Recently, two lawsuits have been filed in federal district court challenging various aspects of the H-1B lottery system. The first case is a class action filed in the U.S. District Court for the District of Oregon against USCIS and alleges that the randomized lottery system used to select a limited number of H-1B petitions for processing is “arbitrary and capricious.” The suit asks the court to hold unlawful and set aside USCIS’s regulations that require H-1B petitions to be filed during a five-day filing window and subjecting them to a random lottery in which losing lottery filings are rejected and not assigned a priority date. The case asserts that USCIS should be issuing receipts and priority dates for all cases because there is no statutory basis for the agency to require a filing window, a random lottery, and a rejection system. Indeed, the plain language of the statute requires that H-1B petitions be processed in the order in which petitions are filed. Plaintiffs argue that an orderly priority date assignment system and waiting list should be established similar to the system in place for immigrant visa petitions. The current regulatory system results, says plaintiffs, in a potentially never-ending game of chance for petitions filed during the window each year, with some unlucky individuals trying and failing each year to obtain an H-1B number, while some lucky lottery winners obtain a visa number in the very first year a petition is filed on their behalf. The plaintiffs ask the court to order defendants (USCIS) to assign priority dates to improperly rejected H-1B petitions that are resubmitted for acceptance by members of the class; order USCIS to accept H-1B petitions throughout the year and assign priority dates; and make H-1B numbers available based on the order in which they are received. In the past four years, almost 500,000 cases have been rejected.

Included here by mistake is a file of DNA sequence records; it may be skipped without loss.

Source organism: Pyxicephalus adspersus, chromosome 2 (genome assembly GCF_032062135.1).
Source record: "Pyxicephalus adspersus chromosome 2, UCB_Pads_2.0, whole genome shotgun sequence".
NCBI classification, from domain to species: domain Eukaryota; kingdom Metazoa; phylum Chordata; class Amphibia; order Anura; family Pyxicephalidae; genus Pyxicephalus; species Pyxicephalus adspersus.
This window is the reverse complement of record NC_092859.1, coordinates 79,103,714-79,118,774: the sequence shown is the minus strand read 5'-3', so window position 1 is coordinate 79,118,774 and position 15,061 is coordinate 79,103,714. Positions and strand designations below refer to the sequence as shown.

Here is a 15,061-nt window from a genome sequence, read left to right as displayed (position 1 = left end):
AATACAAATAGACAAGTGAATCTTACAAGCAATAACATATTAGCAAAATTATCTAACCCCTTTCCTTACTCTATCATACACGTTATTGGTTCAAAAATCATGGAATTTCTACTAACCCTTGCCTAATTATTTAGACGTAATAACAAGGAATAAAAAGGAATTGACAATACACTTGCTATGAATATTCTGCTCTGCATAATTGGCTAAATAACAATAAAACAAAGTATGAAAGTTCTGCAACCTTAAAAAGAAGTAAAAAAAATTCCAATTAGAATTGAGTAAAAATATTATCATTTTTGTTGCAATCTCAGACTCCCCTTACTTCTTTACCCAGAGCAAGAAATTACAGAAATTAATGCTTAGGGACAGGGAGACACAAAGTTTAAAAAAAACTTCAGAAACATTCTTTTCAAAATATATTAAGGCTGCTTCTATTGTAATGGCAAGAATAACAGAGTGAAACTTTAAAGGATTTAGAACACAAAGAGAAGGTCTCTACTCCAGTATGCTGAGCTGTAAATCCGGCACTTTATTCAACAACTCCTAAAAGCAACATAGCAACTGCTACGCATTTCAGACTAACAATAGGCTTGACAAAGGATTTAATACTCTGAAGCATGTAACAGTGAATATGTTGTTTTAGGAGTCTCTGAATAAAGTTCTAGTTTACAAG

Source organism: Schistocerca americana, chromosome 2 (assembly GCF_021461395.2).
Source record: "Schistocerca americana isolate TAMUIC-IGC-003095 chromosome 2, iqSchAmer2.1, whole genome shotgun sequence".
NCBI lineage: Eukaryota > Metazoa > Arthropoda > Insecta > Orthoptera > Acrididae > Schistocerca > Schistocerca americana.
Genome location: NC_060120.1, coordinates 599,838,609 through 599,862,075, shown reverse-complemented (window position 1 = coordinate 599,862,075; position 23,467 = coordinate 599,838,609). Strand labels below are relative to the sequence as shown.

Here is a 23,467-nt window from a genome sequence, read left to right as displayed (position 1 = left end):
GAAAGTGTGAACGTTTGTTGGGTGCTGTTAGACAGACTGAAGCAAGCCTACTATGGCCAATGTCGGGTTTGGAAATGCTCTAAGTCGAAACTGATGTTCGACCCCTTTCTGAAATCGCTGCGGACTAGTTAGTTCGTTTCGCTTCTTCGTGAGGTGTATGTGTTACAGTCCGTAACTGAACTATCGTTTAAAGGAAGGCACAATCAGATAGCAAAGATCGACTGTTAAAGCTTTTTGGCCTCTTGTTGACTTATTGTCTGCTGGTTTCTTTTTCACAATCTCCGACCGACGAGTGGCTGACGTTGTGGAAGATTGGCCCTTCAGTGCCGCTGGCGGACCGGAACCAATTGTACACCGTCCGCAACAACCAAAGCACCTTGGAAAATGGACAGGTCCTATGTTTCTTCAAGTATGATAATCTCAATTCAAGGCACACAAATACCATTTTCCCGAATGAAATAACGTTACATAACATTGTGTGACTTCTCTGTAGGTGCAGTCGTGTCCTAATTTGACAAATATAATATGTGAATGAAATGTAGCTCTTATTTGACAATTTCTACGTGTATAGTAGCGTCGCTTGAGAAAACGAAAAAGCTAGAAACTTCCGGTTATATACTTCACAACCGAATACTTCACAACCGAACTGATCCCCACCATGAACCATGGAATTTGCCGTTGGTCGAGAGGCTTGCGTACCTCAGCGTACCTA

The second lawsuit filed against DHS and USCIS seeks declaratory, injunctive, and other appropriate relief under the Freedom of Information Act to obtain information so that the public has a clear understanding of USCIS operating procedures and policies when administering the H-1B lottery. The suit was filed by a private law firm, the American Immigration Council (Council), and the American Immigration Lawyers Association (AILA). It alleges that USCIS has never been forthcoming in describing the selection process. The suit is intended to let the American public and those most directly affected see how the lottery system works from start to finish, in order to learn whether the system is operating fairly. Despite the government’s stated commitment to transparency and accountability, prior attempts to learn more about how the H-1B lottery process is conducted have been resisted.
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